Menagenet writes about song parodies. The fact that a song is a parody is what makes it permissible to use on recordings such as Schlock Rock. What is not acceptable is the lifting of rock tunes or movie scores and placing them wholesale into arrangements or melodies of Jewish recording with no parodic intent. At least that is how it was explained to me. Lenny Solomon actually made extensive inquiries into what his legal obligations were and this is what was told to him AFAIK.I think that part of the issue is determining what constitutes a parody. Taking a melody and setting pesukim or lyrics to it doesn't implicitly make it one. I believe the law is unsettled to some extent with regard to whether the parody lyrics need to be spoofing the original version.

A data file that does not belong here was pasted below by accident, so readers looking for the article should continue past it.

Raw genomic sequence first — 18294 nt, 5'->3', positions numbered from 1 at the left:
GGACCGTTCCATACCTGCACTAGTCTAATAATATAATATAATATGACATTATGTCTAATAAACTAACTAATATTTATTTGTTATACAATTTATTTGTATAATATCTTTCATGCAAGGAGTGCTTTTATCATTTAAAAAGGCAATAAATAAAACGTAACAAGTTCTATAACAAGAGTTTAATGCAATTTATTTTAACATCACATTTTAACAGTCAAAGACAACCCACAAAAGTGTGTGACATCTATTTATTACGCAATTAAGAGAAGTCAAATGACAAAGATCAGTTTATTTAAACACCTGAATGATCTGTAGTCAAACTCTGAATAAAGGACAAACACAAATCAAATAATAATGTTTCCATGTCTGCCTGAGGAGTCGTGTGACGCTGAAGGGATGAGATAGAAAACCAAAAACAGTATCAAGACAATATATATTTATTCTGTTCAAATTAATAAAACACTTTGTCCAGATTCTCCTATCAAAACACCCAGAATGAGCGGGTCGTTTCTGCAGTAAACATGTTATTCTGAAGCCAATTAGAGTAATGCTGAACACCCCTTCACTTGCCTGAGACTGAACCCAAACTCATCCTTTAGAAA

The Pischu Li that's been going around on the web I believe is from one of those Theodore Bikel/Hankus Netsky concerts on PBS featuring the Klezmer ensemble from NEC and a local gospel choir in Boston.
Dov Levine writes:
The clip is from a Theodore Bikel Passover special that aired on PBS some years ago. The audio CD is here:A Simple Jew forwards a link: Anshel's Wife: I can't get no satisfaction
My favorite segment was the Matzoh Ball demonstration by Chasia Segal, clip among these: